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United Kingdom, South Africa, United States · 2012
Rated R · 1h 35m
Director Pete Travis
Starring Karl Urban, Olivia Thirlby, Lena Headey, Wood Harris
Genre Action, Science Fiction

In a dystopic future, as a dangerous new drug called Slo-Mo begins flooding the streets, a rookie cop teams up with legendary veteran Judge Dredd to stop the production of Slo-Mo at its source. Inspired by the Judge Dredd comic book series.

Stream Dredd

What are people saying?

Conner Dejecacion Profile picture for Conner Dejecacion

It's a shame this failed at the box office because it's a great action film and a great cyberpunk film - hard to come by. The mundanity of Dredd's hyperviolence -- the fact that the raid on Peach Trees is just another day in the life of a Judge, is a narrative wrapper that perfectly encapsulates its confined, tense setting. Locking down an apartment building and just trashing it never gets old. Slo-Mo is a genius technical tool as well, allowing the creators to go ham on the violence. Lena Headey shines as the antagonist in over her head, but no star shines brighter than Karl Urban, perfectly cast as Judge Dredd. Just give him a sequel already, or the TV show I keep hearing about.

What are critics saying?


Boxoffice Magazine by

The stylish sci-fi film makes some eye-popping and unexpected choices that add up to one heck of a fun film.


Empire by Chris Hewitt (1)

There was much to dread about this new iteration of Dredd, but it's a solid, occasionally excellent take on the character, with Urban's chin particularly impressive.


Variety by Geoff Berkshire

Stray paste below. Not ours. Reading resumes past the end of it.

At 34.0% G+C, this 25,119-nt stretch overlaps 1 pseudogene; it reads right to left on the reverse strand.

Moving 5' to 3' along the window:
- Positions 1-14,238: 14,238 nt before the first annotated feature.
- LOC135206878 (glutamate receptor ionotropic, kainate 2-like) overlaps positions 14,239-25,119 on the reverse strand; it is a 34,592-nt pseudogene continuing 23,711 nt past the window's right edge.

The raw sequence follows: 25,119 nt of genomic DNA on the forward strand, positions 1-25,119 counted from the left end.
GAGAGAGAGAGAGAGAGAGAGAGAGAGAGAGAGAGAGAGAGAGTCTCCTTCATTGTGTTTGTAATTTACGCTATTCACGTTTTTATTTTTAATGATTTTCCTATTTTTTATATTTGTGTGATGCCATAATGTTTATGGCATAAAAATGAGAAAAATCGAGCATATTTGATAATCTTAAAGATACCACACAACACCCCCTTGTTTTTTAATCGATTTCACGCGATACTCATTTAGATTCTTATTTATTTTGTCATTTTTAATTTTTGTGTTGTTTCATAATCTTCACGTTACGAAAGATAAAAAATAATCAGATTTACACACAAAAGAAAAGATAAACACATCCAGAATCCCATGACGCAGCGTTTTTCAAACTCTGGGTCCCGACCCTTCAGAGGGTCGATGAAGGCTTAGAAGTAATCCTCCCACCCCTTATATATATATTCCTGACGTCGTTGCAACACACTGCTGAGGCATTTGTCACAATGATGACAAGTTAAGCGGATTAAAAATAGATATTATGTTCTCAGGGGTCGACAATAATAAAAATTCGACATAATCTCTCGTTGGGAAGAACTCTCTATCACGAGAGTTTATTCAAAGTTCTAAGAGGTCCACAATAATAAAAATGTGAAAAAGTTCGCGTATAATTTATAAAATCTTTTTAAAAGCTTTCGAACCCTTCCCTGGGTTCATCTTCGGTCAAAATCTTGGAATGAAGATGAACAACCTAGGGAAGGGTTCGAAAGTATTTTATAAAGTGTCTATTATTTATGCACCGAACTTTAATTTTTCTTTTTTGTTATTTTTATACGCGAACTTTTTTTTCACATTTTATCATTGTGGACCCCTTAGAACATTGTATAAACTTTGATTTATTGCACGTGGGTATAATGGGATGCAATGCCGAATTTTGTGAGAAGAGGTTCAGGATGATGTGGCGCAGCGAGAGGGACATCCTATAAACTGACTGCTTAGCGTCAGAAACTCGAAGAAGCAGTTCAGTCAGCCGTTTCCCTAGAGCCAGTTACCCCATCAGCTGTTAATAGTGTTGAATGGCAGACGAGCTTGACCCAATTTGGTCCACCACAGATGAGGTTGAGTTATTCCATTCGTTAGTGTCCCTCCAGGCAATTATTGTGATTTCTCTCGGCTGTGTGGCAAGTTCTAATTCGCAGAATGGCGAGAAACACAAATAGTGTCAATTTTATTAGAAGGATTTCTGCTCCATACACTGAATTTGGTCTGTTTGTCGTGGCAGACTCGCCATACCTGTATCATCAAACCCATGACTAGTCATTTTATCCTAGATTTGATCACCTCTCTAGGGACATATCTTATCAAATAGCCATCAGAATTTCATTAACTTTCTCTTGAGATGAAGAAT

Grim, gritty and ultra-violent, Dredd reinstates the somber brutality missing from the U.K. comicbook icon's previous screen outing.


ReelViews by James Berardinelli

If there's a serious disappointment, it's the villain. Ma-Ma, despite being played with over-the-top zest by Lena Headey, isn't a very impressive foil for the mighty Judge Dredd, even when she calls for "back-up."


Total Film by Jonathan Crocker

Grungy, compact and delightfully violent, Dredd wants to hit you as hard as it can. The sequel may be the movie you really want, but for now, justice has been done.


Time Out by Keith Uhlich

The impressively lean script by Alex Garland (28 Days Later) is shorn of almost all superfluity beyond a few dud Schwarzeneggeresque kiss-offs, while Anthony Dod Mantle's sensational widescreen cinematography harkens back to the tension-inducing inventiveness of early John Carpenter.


The Playlist by Todd Gilchrist

Dredd is a video game procedural tied to great visuals, but one without deeper substance to make its experience remotely meaningful.

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